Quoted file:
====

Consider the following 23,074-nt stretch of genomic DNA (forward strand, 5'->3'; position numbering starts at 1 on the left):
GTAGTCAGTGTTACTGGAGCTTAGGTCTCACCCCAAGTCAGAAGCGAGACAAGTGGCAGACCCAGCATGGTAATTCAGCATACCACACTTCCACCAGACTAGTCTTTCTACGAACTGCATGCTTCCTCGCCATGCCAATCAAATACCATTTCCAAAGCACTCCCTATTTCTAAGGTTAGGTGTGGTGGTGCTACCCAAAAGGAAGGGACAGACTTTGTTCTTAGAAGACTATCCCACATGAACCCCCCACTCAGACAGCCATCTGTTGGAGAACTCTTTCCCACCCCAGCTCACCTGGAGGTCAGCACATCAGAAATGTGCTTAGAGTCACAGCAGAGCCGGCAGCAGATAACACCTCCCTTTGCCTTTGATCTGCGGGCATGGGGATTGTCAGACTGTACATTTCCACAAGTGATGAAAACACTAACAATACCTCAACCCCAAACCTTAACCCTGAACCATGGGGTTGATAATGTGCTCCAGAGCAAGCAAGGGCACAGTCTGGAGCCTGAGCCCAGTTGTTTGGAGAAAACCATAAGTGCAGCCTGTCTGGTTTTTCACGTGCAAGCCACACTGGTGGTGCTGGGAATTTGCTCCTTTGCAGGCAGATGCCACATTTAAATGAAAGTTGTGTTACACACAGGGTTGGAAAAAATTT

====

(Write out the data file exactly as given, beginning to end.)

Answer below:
Consider the following 23,074-nt stretch of genomic DNA (forward strand, 5'->3'; position numbering starts at 1 on the left):
GTAGTCAGTGTTACTGGAGCTTAGGTCTCACCCCAAGTCAGAAGCGAGACAAGTGGCAGACCCAGCATGGTAATTCAGCATACCACACTTCCACCAGACTAGTCTTTCTACGAACTGCATGCTTCCTCGCCATGCCAATCAAATACCATTTCCAAAGCACTCCCTATTTCTAAGGTTAGGTGTGGTGGTGCTACCCAAAAGGAAGGGACAGACTTTGTTCTTAGAAGACTATCCCACATGAACCCCCCACTCAGACAGCCATCTGTTGGAGAACTCTTTCCCACCCCAGCTCACCTGGAGGTCAGCACATCAGAAATGTGCTTAGAGTCACAGCAGAGCCGGCAGCAGATAACACCTCCCTTTGCCTTTGATCTGCGGGCATGGGGATTGTCAGACTGTACATTTCCACAAGTGATGAAAACACTAACAATACCTCAACCCCAAACCTTAACCCTGAACCATGGGGTTGATAATGTGCTCCAGAGCAAGCAAGGGCACAGTCTGGAGCCTGAGCCCAGTTGTTTGGAGAAAACCATAAGTGCAGCCTGTCTGGTTTTTCACGTGCAAGCCACACTGGTGGTGCTGGGAATTTGCTCCTTTGCAGGCAGATGCCACATTTAAATGAAAGTTGTGTTACACACAGGGTTGGAAAAAATTT